# Absolute value convergence vs. convergence (Are they the same?)

• Jun 27th 2011, 11:42 PM
CountingPenguins
Absolute value convergence vs. convergence (Are they the same?)
The question is if the absolute value of a sequence converges then does the sequence itself converge. My gut reaction to this is no because you could have something with opposite signs (+ - + -) that would converge in absolute value but diverge otherwise, or even converge to different values. I know that lim n-> infinity |n/-n|=1 and n/-n =-1 but they both converges. No luck on the convergent, divergent scenario. (Keep in mind this is just some random idea about this problem from my head). What do you think?
• Jun 27th 2011, 11:46 PM
girdav
Re: Absolute value convergence vs. convergence (Are they the same?)
That's the idea indeed. Maybe you could take an explicit example $\displaystyle u_n:=(-1)^n$.
• Jun 28th 2011, 12:01 AM
CountingPenguins
Re: Absolute value convergence vs. convergence (Are they the same?)
Thanks. I know that putting |1/(-1)^n| converges to 1 and without the absolute value it doesn't. Thanks again.
• Jun 28th 2011, 02:03 AM
Prove It
Re: Absolute value convergence vs. convergence (Are they the same?)
Quote:

Originally Posted by CountingPenguins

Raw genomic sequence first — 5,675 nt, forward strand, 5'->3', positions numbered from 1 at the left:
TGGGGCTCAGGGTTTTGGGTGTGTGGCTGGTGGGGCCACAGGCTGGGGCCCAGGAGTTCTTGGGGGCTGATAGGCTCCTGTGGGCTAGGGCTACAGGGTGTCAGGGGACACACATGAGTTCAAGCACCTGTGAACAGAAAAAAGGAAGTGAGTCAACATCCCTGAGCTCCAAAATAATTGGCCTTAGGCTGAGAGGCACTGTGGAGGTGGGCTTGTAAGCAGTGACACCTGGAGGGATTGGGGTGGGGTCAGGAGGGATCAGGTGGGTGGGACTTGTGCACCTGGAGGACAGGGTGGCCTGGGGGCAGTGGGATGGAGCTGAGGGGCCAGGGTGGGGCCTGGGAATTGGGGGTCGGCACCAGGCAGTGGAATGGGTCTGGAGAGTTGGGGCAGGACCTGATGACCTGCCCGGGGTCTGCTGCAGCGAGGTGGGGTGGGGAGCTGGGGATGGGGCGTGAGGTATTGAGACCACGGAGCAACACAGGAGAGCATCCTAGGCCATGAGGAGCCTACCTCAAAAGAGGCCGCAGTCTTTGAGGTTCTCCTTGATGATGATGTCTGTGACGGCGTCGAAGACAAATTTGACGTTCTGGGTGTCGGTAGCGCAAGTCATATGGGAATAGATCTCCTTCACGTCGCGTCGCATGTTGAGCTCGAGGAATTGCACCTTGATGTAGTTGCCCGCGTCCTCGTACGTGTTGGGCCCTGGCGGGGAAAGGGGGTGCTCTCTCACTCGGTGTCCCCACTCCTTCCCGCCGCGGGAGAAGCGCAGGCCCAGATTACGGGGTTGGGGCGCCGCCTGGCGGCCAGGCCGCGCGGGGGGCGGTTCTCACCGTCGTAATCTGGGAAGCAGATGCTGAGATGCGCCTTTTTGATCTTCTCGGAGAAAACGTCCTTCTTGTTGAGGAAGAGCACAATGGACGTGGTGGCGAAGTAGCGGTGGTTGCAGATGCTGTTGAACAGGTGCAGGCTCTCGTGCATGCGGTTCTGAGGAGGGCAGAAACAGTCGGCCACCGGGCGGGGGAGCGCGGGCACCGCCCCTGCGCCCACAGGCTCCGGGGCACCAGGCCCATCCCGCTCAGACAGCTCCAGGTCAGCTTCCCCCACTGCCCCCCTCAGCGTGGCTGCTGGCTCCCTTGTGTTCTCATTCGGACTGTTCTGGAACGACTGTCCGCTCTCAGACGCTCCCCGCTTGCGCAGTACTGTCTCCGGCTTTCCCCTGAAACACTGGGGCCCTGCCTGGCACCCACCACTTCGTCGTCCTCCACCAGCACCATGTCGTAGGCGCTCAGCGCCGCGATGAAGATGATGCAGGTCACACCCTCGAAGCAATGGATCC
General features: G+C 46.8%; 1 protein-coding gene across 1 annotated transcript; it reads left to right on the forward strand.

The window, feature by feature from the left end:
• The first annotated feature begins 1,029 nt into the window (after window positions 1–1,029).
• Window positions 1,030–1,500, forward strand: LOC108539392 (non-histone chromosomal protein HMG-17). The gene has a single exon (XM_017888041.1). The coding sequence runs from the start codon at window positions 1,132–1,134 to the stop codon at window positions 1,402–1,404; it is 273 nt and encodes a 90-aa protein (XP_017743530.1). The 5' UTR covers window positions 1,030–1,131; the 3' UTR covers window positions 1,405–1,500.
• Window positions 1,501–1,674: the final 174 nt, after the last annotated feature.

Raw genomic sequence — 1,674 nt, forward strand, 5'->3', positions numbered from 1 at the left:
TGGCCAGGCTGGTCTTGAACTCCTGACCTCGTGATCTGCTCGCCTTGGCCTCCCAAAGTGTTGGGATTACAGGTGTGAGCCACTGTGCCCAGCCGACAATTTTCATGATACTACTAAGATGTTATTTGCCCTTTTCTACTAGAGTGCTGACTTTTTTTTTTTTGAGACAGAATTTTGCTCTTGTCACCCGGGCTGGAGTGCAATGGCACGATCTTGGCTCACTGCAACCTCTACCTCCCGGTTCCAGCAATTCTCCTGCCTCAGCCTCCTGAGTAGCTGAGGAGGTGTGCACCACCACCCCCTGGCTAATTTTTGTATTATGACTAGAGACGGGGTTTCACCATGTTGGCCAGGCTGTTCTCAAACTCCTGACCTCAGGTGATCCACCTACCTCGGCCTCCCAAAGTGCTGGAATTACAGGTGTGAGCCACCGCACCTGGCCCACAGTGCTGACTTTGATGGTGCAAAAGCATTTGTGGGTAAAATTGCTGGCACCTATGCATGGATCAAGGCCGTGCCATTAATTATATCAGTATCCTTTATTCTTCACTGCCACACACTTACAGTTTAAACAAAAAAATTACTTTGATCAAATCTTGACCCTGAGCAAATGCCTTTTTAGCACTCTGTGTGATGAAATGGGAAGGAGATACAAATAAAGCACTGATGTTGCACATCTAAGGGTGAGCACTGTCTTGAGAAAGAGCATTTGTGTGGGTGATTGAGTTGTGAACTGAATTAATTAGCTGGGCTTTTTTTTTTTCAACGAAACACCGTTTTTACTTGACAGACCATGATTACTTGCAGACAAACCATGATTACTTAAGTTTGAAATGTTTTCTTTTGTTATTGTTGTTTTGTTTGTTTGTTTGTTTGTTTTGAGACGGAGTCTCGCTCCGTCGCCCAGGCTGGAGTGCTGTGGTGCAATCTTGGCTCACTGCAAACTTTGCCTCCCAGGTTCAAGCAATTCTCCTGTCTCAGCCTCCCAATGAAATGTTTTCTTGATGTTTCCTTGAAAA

The question is if the absolute value of a sequence converges then does the sequence itself converge. My gut reaction to this is no because you could have something with opposite signs (+ - + -) that would converge in absolute value but diverge otherwise, or even converge to different values. I know that lim n-> infinity |n/-n|=1 and n/-n =-1 but they both converges. No luck on the convergent, divergent scenario. (Keep in mind this is just some random idea about this problem from my head). What do you think?

A series is said to be convergent if you can show that it satisfies a convergence test. Testing for absolute convergence is merely one of those tests. In other words, if a function is absolutely convergent, it is convergent, however, if a function is convergent it may or may not be absolutely convergent.

A perfect example is the alternating harmonic series. It is convergent and has a value of $\displaystyle \displaystyle \ln{2}$, but it is not absolutely convergent, because the series of absolute values is the harmonic series, which is divergent.